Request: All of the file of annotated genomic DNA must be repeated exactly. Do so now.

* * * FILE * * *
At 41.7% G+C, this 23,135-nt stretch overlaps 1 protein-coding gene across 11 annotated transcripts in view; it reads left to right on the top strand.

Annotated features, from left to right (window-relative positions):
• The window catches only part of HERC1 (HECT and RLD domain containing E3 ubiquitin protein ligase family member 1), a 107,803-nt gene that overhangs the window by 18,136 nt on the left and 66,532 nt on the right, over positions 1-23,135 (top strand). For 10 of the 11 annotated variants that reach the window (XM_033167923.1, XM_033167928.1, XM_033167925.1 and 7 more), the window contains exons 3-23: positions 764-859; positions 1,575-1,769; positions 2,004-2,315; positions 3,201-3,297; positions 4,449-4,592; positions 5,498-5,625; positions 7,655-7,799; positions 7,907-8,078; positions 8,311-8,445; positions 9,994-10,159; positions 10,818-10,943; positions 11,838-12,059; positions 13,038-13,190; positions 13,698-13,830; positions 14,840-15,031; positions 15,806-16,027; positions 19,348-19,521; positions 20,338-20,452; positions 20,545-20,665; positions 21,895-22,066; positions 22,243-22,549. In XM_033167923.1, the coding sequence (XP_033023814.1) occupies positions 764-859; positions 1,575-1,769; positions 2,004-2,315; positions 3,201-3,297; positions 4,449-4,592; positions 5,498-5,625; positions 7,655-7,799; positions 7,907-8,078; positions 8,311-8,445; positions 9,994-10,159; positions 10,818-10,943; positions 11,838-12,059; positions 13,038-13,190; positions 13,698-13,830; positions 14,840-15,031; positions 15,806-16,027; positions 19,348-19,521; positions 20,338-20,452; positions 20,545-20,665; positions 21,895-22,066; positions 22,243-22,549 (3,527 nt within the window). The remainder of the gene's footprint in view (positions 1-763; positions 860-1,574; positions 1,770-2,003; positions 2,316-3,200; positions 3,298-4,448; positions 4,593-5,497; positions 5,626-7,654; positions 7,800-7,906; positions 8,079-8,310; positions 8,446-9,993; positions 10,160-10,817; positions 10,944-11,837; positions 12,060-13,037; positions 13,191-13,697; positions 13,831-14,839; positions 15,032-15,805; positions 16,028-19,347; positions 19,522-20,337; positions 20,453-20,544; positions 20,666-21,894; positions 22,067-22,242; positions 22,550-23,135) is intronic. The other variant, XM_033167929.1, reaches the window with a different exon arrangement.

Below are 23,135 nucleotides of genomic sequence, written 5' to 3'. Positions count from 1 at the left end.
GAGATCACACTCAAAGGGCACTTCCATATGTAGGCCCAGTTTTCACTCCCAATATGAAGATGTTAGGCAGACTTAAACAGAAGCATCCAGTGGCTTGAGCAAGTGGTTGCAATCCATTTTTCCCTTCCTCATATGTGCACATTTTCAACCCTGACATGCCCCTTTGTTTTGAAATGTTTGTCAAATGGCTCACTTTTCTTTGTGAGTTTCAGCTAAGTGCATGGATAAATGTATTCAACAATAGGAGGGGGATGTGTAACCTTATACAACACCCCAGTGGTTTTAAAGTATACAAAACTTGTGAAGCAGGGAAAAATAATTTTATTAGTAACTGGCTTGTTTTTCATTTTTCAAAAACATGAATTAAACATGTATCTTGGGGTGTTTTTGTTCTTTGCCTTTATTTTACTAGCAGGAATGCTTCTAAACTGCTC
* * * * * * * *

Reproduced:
At 41.7% G+C, this 23,135-nt stretch overlaps 1 protein-coding gene across 11 annotated transcripts in view; it reads left to right on the top strand.

Annotated features, from left to right (window-relative positions):
• The window catches only part of HERC1 (HECT and RLD domain containing E3 ubiquitin protein ligase family member 1), a 107,803-nt gene that overhangs the window by 18,136 nt on the left and 66,532 nt on the right, over positions 1-23,135 (top strand). For 10 of the 11 annotated variants that reach the window (XM_033167923.1, XM_033167928.1, XM_033167925.1 and 7 more), the window contains exons 3-23: positions 764-859; positions 1,575-1,769; positions 2,004-2,315; positions 3,201-3,297; positions 4,449-4,592; positions 5,498-5,625; positions 7,655-7,799; positions 7,907-8,078; positions 8,311-8,445; positions 9,994-10,159; positions 10,818-10,943; positions 11,838-12,059; positions 13,038-13,190; positions 13,698-13,830; positions 14,840-15,031; positions 15,806-16,027; positions 19,348-19,521; positions 20,338-20,452; positions 20,545-20,665; positions 21,895-22,066; positions 22,243-22,549. In XM_033167923.1, the coding sequence (XP_033023814.1) occupies positions 764-859; positions 1,575-1,769; positions 2,004-2,315; positions 3,201-3,297; positions 4,449-4,592; positions 5,498-5,625; positions 7,655-7,799; positions 7,907-8,078; positions 8,311-8,445; positions 9,994-10,159; positions 10,818-10,943; positions 11,838-12,059; positions 13,038-13,190; positions 13,698-13,830; positions 14,840-15,031; positions 15,806-16,027; positions 19,348-19,521; positions 20,338-20,452; positions 20,545-20,665; positions 21,895-22,066; positions 22,243-22,549 (3,527 nt within the window). The remainder of the gene's footprint in view (positions 1-763; positions 860-1,574; positions 1,770-2,003; positions 2,316-3,200; positions 3,298-4,448; positions 4,593-5,497; positions 5,626-7,654; positions 7,800-7,906; positions 8,079-8,310; positions 8,446-9,993; positions 10,160-10,817; positions 10,944-11,837; positions 12,060-13,037; positions 13,191-13,697; positions 13,831-14,839; positions 15,032-15,805; positions 16,028-19,347; positions 19,522-20,337; positions 20,453-20,544; positions 20,666-21,894; positions 22,067-22,242; positions 22,550-23,135) is intronic. The other variant, XM_033167929.1, reaches the window with a different exon arrangement.

Below are 23,135 nucleotides of genomic sequence, written 5' to 3'. Positions count from 1 at the left end.
GAGATCACACTCAAAGGGCACTTCCATATGTAGGCCCAGTTTTCACTCCCAATATGAAGATGTTAGGCAGACTTAAACAGAAGCATCCAGTGGCTTGAGCAAGTGGTTGCAATCCATTTTTCCCTTCCTCATATGTGCACATTTTCAACCCTGACATGCCCCTTTGTTTTGAAATGTTTGTCAAATGGCTCACTTTTCTTTGTGAGTTTCAGCTAAGTGCATGGATAAATGTATTCAACAATAGGAGGGGGATGTGTAACCTTATACAACACCCCAGTGGTTTTAAAGTATACAAAACTTGTGAAGCAGGGAAAAATAATTTTATTAGTAACTGGCTTGTTTTTCATTTTTCAAAAACATGAATTAAACATGTATCTTGGGGTGTTTTTGTTCTTTGCCTTTATTTTACTAGCAGGAATGCTTCTAAACTGCTC